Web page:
The content published in these communities is like the content of the yellow press. Articles are not moderated, authors are no experts, and content is almost always not validated. Self-proclaimed experts are the authors, sorry I would call them writers. Flaws in common parlance and spelling is a daily fare. Leave these communities because any attempt to post sophisticated content will not be recognized.
  • 4 Thinkers communities
    These communities are moderated by people who’s main target is to present valuable content regarding special topics. A chosen team of authors provide readers with validated content. Stay in this community and improve your knowledge about topics you are interested in. Don’t hesitate to even ask simple questions. If the community is interested in building opinions it should be also interested in introducing newbies to the topics.

    A good example for a high quality community is the Google+ community ‘Mind mapping’ where I got sophisticated comments on my posts from experts.

  • 5 Expert communities
    These communities are created by scientists and the content is mostly not intended for the public because of complexity of the topics.
  • 6 Gadget communities
    These communities often have a high number of members. A wide variety of content is presented. Uncountable rumors, tips, and accessories are presented and users feel a never ending craving for news. News are news for just one day, some hours, or just on a three-second glimpse. Then they all are trashed.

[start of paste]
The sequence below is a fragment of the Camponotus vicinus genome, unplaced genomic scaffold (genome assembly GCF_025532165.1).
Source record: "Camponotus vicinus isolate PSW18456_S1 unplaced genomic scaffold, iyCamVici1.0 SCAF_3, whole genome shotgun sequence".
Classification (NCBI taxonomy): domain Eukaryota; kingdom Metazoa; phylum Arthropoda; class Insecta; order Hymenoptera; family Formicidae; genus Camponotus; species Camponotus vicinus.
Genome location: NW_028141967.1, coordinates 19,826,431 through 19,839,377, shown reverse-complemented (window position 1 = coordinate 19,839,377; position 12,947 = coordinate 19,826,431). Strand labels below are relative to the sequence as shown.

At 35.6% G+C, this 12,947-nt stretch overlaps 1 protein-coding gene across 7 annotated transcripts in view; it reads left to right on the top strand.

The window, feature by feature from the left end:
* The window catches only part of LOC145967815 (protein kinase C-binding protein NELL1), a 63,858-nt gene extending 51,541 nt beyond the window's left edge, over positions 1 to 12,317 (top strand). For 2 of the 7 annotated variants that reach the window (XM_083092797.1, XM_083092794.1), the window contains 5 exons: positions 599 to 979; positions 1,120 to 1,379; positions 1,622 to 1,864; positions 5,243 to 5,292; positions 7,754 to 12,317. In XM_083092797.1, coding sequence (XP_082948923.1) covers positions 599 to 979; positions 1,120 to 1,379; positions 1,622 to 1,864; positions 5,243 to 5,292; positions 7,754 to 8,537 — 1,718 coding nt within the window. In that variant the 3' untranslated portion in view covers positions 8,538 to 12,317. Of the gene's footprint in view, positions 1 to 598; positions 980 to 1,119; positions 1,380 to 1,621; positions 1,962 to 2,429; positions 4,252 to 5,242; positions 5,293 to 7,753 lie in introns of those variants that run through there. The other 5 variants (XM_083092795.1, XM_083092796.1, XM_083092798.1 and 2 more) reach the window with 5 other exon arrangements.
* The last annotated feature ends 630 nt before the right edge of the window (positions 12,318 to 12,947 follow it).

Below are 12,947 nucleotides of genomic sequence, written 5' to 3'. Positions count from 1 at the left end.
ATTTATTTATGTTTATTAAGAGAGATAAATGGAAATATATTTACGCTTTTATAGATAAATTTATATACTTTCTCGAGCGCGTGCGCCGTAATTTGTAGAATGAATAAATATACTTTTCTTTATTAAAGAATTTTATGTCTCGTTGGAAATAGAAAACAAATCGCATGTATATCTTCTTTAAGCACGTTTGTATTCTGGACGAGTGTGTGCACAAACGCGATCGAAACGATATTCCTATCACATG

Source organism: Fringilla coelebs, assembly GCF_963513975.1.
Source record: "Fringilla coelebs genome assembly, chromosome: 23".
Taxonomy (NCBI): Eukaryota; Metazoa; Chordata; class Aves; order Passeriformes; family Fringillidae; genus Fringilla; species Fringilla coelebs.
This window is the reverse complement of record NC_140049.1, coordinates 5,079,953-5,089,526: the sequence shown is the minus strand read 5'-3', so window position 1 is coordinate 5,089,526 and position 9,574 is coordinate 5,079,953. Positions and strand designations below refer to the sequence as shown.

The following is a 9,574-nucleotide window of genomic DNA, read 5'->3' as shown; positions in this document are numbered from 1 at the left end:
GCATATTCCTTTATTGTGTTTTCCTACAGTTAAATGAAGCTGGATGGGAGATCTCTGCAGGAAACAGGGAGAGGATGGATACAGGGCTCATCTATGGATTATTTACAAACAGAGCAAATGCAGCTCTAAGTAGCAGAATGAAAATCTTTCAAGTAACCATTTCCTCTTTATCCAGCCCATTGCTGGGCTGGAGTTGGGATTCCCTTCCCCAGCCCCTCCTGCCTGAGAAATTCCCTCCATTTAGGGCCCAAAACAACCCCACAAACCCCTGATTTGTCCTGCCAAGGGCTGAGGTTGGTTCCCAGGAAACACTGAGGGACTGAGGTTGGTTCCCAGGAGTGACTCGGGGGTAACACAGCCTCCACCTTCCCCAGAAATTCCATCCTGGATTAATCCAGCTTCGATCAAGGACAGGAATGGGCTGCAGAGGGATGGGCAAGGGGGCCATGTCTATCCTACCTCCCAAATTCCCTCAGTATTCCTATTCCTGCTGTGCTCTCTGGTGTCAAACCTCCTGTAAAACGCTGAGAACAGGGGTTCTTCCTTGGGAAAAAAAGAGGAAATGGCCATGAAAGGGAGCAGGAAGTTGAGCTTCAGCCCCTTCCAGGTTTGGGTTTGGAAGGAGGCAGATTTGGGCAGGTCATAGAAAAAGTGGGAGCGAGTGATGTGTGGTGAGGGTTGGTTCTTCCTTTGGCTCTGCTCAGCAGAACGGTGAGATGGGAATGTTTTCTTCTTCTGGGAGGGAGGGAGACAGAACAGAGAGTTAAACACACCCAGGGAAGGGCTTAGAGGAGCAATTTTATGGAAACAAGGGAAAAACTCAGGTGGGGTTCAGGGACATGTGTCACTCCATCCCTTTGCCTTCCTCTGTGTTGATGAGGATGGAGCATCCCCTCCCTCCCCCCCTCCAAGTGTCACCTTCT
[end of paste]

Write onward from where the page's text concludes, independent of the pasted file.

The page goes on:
In all cases the author is not recognized as the contributor.

    Unfortunately these communities also contain unvalidated reports about products. In many cases these products are not really tested by the author. Posts are mainly driven by the pressure to frequently compete with other posts.

    If you are disappointed leave the community.
    There are many alternatives to get an active member of another community of people sharing your interests and willing to communicate.

Community rules …

Here is an example of a well verbalized set of rules.
It’s from the Google+ community ‘iPad Apps’ moderated by Patrick Jordan.

Stay on topic!
This community is about iPad apps. Not Apple news and rumors. Not iPhone jailbreak tricks. Not the latest Android device or apps news. Just iPad apps.

Whenever you share a link, tell us why you share, why we should read your post.